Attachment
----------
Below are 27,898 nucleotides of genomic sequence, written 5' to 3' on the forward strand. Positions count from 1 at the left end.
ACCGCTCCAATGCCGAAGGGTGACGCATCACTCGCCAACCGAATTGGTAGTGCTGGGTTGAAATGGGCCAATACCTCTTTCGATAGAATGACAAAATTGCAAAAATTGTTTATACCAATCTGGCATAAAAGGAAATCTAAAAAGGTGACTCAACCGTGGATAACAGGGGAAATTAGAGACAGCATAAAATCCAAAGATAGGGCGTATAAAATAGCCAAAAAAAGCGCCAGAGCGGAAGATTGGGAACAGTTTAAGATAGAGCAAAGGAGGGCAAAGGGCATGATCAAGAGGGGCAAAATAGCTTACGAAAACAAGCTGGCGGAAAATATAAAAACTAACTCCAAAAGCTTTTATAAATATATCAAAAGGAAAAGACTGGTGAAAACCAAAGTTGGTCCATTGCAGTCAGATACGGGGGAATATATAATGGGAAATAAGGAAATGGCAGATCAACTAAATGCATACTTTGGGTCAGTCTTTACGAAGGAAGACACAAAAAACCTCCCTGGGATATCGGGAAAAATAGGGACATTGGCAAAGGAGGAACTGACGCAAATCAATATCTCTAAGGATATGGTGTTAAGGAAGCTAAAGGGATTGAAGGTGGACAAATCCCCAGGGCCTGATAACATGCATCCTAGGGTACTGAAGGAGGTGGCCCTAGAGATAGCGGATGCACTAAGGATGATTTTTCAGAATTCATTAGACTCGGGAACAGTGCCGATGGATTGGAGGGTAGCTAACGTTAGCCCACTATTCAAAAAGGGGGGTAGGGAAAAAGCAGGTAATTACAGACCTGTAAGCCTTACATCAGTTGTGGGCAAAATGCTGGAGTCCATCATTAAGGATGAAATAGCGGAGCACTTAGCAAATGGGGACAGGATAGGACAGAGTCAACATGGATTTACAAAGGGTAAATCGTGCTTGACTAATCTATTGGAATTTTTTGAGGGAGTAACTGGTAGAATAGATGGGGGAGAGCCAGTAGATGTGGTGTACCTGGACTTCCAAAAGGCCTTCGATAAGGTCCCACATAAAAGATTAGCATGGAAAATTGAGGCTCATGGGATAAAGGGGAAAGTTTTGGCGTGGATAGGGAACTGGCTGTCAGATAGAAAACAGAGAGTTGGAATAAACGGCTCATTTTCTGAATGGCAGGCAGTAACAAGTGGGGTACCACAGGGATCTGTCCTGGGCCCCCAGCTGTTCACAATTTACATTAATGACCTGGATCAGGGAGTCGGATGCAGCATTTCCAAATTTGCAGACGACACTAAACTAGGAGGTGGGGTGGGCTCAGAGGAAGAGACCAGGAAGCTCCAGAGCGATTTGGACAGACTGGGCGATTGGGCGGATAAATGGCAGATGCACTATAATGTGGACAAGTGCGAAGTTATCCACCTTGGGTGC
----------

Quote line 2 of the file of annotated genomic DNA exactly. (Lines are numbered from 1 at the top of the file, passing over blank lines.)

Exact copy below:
ACCGCTCCAATGCCGAAGGGTGACGCATCACTCGCCAACCGAATTGGTAGTGCTGGGTTGAAATGGGCCAATACCTCTTTCGATAGAATGACAAAATTGCAAAAATTGTTTATACCAATCTGGCATAAAAGGAAATCTAAAAAGGTGACTCAACCGTGGATAACAGGGGAAATTAGAGACAGCATAAAATCCAAAGATAGGGCGTATAAAATAGCCAAAAAAAGCGCCAGAGCGGAAGATTGGGAACAGTTTAAGATAGAGCAAAGGAGGGCAAAGGGCATGATCAAGAGGGGCAAAATAGCTTACGAAAACAAGCTGGCGGAAAATATAAAAACTAACTCCAAAAGCTTTTATAAATATATCAAAAGGAAAAGACTGGTGAAAACCAAAGTTGGTCCATTGCAGTCAGATACGGGGGAATATATAATGGGAAATAAGGAAATGGCAGATCAACTAAATGCATACTTTGGGTCAGTCTTTACGAAGGAAGACACAAAAAACCTCCCTGGGATATCGGGAAAAATAGGGACATTGGCAAAGGAGGAACTGACGCAAATCAATATCTCTAAGGATATGGTGTTAAGGAAGCTAAAGGGATTGAAGGTGGACAAATCCCCAGGGCCTGATAACATGCATCCTAGGGTACTGAAGGAGGTGGCCCTAGAGATAGCGGATGCACTAAGGATGATTTTTCAGAATTCATTAGACTCGGGAACAGTGCCGATGGATTGGAGGGTAGCTAACGTTAGCCCACTATTCAAAAAGGGGGGTAGGGAAAAAGCAGGTAATTACAGACCTGTAAGCCTTACATCAGTTGTGGGCAAAATGCTGGAGTCCATCATTAAGGATGAAATAGCGGAGCACTTAGCAAATGGGGACAGGATAGGACAGAGTCAACATGGATTTACAAAGGGTAAATCGTGCTTGACTAATCTATTGGAATTTTTTGAGGGAGTAACTGGTAGAATAGATGGGGGAGAGCCAGTAGATGTGGTGTACCTGGACTTCCAAAAGGCCTTCGATAAGGTCCCACATAAAAGATTAGCATGGAAAATTGAGGCTCATGGGATAAAGGGGAAAGTTTTGGCGTGGATAGGGAACTGGCTGTCAGATAGAAAACAGAGAGTTGGAATAAACGGCTCATTTTCTGAATGGCAGGCAGTAACAAGTGGGGTACCACAGGGATCTGTCCTGGGCCCCCAGCTGTTCACAATTTACATTAATGACCTGGATCAGGGAGTCGGATGCAGCATTTCCAAATTTGCAGACGACACTAAACTAGGAGGTGGGGTGGGCTCAGAGGAAGAGACCAGGAAGCTCCAGAGCGATTTGGACAGACTGGGCGATTGGGCGGATAAATGGCAGATGCACTATAATGTGGACAAGTGCGAAGTTATCCACCTTGGGTGC